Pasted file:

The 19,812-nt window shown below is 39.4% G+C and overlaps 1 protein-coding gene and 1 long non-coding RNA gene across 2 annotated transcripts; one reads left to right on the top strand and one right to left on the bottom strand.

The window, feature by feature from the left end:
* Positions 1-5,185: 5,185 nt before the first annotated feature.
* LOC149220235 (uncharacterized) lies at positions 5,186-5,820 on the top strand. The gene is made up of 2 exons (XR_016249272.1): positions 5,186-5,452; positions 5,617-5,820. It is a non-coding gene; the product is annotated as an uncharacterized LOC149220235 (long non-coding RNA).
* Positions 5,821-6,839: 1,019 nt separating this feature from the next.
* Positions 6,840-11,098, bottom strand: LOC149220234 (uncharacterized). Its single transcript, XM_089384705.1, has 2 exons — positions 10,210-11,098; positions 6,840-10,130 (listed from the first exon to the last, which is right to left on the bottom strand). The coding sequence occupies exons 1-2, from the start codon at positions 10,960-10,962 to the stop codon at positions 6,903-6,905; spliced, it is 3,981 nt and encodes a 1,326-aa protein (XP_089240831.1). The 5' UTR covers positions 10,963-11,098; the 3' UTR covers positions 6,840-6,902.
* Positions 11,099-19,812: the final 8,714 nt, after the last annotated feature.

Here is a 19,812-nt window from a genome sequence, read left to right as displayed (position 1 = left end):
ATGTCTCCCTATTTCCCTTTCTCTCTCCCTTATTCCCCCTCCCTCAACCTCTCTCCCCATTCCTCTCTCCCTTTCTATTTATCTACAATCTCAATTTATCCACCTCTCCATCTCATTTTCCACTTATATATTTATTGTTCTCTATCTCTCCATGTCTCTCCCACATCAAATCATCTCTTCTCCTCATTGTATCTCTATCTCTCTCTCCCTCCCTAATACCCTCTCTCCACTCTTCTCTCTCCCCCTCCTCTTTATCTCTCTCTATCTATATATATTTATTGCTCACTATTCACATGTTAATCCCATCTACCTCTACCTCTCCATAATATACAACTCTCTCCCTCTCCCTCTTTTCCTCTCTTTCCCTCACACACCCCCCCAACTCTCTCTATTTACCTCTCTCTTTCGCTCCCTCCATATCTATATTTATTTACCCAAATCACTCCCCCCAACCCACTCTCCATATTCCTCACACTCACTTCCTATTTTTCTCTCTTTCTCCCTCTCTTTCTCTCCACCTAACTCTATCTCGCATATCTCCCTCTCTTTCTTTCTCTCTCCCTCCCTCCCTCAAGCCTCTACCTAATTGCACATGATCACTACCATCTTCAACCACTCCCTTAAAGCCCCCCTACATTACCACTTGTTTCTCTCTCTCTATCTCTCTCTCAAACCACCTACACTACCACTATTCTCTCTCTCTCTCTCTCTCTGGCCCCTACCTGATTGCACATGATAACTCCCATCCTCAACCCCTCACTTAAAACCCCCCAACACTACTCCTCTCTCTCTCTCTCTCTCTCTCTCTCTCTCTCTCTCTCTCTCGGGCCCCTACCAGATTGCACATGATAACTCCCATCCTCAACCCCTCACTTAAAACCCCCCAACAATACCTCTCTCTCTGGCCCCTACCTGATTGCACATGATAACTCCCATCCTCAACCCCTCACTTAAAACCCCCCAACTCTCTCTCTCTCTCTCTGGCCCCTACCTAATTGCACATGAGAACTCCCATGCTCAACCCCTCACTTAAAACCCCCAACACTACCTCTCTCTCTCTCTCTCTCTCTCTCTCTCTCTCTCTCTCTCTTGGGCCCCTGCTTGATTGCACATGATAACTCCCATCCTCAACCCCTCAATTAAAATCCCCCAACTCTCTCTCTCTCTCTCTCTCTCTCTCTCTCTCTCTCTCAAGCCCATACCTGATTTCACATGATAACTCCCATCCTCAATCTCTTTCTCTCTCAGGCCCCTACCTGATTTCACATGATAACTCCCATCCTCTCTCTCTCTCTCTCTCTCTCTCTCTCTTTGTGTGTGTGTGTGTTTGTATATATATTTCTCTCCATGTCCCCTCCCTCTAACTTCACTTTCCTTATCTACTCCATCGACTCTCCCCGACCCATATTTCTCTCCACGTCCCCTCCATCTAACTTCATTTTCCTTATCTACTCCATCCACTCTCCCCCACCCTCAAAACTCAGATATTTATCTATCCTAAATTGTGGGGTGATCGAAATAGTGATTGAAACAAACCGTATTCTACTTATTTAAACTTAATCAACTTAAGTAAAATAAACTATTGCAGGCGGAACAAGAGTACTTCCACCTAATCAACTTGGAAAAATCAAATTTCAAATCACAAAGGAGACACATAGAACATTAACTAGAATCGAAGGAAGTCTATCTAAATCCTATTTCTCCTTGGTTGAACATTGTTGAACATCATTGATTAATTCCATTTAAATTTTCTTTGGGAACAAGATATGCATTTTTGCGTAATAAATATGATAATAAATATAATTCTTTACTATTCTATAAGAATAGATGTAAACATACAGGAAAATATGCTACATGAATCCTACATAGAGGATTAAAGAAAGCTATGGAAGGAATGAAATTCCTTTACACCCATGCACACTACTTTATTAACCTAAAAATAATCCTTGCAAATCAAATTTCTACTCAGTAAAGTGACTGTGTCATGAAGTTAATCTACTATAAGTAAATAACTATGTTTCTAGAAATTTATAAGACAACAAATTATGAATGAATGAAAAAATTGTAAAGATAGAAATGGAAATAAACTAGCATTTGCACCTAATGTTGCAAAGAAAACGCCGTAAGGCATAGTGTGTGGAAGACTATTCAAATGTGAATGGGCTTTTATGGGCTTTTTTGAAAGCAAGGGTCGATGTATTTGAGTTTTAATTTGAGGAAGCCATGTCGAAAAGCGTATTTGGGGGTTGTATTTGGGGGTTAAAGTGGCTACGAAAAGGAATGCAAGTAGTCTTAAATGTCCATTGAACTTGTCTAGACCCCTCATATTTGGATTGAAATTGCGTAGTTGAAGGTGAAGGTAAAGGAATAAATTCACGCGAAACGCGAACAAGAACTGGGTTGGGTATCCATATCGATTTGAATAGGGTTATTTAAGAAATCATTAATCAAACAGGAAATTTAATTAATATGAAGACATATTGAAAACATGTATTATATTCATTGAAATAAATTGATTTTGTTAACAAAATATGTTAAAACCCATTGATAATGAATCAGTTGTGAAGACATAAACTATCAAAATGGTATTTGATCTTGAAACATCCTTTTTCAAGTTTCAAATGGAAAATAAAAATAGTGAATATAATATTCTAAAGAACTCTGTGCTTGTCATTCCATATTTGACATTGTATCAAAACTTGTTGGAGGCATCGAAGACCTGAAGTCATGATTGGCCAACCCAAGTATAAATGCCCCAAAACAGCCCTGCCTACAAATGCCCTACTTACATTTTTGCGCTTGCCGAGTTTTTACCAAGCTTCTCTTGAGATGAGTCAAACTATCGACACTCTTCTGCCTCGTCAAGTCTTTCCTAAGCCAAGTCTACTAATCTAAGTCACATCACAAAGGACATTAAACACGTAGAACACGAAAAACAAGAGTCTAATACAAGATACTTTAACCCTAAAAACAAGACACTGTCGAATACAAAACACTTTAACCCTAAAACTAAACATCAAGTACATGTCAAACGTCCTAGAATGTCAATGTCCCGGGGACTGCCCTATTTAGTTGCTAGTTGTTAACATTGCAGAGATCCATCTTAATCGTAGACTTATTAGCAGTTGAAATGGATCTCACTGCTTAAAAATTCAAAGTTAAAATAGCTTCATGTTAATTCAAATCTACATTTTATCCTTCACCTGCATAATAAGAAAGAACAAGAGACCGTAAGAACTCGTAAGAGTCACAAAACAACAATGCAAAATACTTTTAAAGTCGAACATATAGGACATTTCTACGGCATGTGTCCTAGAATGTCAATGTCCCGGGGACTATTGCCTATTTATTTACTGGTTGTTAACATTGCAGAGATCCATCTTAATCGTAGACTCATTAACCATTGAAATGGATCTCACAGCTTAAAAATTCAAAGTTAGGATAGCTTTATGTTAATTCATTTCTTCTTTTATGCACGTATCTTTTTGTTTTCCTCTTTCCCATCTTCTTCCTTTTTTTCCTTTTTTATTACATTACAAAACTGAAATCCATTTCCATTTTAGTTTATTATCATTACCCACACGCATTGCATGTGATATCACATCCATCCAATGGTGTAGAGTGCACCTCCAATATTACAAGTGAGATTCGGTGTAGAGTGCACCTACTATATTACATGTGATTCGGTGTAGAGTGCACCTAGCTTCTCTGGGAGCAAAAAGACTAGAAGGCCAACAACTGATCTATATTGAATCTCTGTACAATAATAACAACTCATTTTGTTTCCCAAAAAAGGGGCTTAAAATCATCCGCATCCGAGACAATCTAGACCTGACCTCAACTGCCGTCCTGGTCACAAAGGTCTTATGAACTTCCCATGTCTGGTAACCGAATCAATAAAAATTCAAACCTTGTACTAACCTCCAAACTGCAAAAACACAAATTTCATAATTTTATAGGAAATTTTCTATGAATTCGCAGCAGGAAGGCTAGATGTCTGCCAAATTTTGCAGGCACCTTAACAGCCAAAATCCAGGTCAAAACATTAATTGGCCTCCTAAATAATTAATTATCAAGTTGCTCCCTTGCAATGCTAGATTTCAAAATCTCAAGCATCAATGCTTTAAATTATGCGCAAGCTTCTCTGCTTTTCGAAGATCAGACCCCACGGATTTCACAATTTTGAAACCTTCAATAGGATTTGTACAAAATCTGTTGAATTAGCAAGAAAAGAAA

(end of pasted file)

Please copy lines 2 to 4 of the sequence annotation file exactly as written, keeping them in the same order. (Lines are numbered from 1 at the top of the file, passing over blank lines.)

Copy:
The window, feature by feature from the left end:
* Positions 1-5,185: 5,185 nt before the first annotated feature.
* LOC149220235 (uncharacterized) lies at positions 5,186-5,820 on the top strand. The gene is made up of 2 exons (XR_016249272.1): positions 5,186-5,452; positions 5,617-5,820. It is a non-coding gene; the product is annotated as an uncharacterized LOC149220235 (long non-coding RNA).